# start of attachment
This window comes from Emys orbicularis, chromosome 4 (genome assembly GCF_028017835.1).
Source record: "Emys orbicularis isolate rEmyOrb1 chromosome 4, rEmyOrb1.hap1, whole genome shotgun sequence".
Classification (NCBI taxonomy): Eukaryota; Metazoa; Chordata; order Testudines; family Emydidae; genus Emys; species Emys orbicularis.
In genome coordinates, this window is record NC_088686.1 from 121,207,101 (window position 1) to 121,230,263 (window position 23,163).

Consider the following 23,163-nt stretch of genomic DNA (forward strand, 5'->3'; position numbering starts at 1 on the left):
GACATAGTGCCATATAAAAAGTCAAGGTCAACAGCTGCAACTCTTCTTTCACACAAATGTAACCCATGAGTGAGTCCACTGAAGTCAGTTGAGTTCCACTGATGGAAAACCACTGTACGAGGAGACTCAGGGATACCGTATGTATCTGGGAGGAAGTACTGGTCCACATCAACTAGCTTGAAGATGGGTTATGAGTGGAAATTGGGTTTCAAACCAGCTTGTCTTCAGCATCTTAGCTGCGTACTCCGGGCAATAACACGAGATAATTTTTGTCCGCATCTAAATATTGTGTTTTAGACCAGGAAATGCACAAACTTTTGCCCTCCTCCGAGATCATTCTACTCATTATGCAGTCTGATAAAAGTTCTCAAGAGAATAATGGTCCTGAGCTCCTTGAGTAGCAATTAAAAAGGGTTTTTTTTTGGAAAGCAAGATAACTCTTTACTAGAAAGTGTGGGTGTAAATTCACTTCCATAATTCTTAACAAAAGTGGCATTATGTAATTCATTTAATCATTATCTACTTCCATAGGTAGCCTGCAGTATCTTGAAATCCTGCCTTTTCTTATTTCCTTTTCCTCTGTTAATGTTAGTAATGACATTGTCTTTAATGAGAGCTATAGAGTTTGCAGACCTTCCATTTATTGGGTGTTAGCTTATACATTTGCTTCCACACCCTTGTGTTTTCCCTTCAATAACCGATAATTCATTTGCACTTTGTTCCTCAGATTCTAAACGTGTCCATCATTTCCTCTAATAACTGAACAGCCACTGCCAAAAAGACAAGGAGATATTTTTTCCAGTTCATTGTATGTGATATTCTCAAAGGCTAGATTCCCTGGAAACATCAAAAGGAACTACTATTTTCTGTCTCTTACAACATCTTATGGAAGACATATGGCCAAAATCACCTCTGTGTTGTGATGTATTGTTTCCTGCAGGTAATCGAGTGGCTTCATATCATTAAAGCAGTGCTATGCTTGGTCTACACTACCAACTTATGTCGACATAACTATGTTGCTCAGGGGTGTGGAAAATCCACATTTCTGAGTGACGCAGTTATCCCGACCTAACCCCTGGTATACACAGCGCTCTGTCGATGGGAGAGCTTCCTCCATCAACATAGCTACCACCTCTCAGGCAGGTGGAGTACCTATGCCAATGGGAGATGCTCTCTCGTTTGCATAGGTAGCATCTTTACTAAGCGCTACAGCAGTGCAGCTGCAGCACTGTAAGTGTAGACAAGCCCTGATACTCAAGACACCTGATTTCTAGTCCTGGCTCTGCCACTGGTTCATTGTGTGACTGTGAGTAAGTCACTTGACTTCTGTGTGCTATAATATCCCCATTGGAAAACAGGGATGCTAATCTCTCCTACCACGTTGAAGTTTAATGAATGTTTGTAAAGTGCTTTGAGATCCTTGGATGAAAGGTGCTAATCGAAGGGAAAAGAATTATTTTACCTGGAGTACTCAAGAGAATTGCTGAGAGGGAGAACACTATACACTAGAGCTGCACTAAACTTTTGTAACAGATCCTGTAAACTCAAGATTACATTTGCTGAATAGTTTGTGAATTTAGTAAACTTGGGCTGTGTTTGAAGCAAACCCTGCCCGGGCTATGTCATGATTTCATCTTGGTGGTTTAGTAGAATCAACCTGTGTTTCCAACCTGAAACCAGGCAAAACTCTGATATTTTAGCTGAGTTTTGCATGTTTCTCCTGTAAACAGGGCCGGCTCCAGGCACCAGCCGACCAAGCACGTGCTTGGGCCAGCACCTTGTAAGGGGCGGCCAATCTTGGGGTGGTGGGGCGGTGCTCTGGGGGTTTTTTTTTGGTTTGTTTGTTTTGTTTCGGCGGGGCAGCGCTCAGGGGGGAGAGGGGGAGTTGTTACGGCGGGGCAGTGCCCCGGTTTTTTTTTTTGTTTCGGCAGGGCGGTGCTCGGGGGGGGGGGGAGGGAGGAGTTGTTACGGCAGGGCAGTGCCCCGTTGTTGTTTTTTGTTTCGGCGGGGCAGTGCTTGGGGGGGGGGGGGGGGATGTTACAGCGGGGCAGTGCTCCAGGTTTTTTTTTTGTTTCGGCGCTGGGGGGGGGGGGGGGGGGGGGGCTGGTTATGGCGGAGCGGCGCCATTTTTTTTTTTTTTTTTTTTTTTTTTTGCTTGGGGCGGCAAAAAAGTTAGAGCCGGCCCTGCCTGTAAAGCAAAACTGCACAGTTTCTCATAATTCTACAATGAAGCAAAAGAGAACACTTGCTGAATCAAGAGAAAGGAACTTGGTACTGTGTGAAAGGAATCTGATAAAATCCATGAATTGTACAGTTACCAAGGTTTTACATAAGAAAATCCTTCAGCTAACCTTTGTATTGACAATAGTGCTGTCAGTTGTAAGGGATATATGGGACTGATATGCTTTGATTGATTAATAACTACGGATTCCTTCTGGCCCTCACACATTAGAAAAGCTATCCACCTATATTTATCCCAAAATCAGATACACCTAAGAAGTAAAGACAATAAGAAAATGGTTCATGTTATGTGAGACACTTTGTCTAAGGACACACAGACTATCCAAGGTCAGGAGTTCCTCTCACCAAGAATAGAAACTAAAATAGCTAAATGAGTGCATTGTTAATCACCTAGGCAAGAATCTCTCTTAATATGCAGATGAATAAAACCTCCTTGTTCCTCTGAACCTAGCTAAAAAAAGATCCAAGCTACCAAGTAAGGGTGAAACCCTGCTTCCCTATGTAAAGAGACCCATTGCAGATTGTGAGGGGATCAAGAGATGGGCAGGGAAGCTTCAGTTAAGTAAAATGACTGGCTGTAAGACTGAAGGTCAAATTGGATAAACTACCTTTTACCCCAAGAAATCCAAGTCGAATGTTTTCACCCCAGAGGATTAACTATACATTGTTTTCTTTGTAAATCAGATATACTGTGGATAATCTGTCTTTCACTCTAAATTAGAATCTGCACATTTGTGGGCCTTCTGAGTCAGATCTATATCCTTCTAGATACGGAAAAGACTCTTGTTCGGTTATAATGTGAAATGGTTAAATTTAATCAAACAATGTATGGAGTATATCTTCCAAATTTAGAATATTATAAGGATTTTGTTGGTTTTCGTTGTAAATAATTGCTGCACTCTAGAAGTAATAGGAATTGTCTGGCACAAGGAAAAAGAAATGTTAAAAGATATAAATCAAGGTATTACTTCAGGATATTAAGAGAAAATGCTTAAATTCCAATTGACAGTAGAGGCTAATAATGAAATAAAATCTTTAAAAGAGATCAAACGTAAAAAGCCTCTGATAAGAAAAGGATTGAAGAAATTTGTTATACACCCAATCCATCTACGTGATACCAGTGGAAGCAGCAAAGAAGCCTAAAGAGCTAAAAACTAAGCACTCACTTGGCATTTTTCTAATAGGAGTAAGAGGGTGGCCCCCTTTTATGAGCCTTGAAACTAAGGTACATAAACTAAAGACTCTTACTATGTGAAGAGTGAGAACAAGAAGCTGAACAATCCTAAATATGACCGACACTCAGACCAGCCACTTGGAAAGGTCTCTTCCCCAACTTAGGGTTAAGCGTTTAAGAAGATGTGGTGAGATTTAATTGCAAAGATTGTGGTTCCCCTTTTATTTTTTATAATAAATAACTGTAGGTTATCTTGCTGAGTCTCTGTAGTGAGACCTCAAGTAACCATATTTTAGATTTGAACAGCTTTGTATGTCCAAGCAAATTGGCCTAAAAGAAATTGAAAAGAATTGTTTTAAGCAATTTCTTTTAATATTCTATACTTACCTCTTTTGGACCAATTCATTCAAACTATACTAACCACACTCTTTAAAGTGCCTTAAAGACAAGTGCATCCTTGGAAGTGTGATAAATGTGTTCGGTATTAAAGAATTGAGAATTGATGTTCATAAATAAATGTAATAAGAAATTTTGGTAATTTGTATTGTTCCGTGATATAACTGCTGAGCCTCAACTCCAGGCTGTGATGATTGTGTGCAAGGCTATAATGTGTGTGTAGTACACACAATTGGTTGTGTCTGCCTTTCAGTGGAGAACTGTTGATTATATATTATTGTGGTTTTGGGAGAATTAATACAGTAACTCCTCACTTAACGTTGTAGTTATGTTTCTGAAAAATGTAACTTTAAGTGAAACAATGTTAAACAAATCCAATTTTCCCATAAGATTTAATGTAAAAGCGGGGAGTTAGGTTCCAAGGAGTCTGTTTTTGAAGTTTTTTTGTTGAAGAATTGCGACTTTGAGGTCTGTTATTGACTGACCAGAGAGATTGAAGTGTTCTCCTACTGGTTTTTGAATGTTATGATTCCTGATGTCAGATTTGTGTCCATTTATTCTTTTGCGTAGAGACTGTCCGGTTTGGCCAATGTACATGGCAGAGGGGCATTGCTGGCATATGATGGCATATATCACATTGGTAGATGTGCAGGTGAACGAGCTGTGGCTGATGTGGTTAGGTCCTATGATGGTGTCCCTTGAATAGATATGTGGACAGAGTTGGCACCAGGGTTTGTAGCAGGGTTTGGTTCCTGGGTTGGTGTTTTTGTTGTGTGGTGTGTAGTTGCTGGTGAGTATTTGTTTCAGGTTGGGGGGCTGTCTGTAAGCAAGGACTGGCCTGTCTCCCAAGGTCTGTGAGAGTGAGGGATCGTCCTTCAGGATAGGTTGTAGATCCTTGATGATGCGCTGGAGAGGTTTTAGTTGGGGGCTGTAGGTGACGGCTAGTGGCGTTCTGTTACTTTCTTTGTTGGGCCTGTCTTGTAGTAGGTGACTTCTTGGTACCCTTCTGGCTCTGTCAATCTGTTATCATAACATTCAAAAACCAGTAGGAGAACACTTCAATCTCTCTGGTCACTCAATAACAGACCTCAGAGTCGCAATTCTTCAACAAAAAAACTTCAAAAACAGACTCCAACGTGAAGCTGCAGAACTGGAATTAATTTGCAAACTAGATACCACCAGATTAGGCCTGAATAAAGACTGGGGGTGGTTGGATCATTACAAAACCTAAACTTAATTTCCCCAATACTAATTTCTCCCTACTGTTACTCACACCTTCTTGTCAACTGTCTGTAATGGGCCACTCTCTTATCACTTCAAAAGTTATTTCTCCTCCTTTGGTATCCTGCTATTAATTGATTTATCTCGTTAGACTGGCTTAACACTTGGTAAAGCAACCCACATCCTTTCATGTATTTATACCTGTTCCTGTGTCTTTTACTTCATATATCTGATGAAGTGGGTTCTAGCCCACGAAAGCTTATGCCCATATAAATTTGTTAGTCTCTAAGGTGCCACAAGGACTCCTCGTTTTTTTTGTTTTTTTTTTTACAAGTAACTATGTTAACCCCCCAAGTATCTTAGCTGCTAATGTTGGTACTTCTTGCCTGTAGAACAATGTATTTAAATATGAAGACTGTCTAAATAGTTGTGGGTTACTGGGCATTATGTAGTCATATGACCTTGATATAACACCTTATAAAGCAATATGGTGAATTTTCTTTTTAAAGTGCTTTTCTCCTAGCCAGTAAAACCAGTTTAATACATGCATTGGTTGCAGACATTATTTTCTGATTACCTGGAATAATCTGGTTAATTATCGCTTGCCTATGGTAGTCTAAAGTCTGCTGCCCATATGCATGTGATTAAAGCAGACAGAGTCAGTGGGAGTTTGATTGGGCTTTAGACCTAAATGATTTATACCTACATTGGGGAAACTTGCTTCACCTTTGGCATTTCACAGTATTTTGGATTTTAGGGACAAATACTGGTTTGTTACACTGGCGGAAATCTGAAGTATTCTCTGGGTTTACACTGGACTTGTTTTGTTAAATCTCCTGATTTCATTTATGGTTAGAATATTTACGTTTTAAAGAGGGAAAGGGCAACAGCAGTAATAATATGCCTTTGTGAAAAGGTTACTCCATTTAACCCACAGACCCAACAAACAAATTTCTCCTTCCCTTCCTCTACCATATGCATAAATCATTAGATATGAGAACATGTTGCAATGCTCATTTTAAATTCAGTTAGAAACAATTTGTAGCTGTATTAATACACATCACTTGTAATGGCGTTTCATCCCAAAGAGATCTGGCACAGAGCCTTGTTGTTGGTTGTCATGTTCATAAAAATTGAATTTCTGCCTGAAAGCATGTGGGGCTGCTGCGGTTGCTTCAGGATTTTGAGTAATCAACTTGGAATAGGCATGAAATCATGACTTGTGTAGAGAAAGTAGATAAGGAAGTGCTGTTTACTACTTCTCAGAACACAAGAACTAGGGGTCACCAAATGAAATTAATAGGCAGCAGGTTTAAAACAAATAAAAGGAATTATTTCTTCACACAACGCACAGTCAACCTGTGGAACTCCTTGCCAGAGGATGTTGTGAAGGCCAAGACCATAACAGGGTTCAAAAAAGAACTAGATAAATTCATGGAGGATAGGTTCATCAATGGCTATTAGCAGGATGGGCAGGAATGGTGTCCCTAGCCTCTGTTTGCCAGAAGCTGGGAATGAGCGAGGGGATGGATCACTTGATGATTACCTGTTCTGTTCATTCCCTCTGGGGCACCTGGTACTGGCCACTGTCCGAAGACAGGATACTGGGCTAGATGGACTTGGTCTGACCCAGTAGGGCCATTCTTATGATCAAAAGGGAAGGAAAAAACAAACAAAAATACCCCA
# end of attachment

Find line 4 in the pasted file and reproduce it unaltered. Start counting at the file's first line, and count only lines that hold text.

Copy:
In genome coordinates, this window is record NC_088686.1 from 121,207,101 (window position 1) to 121,230,263 (window position 23,163).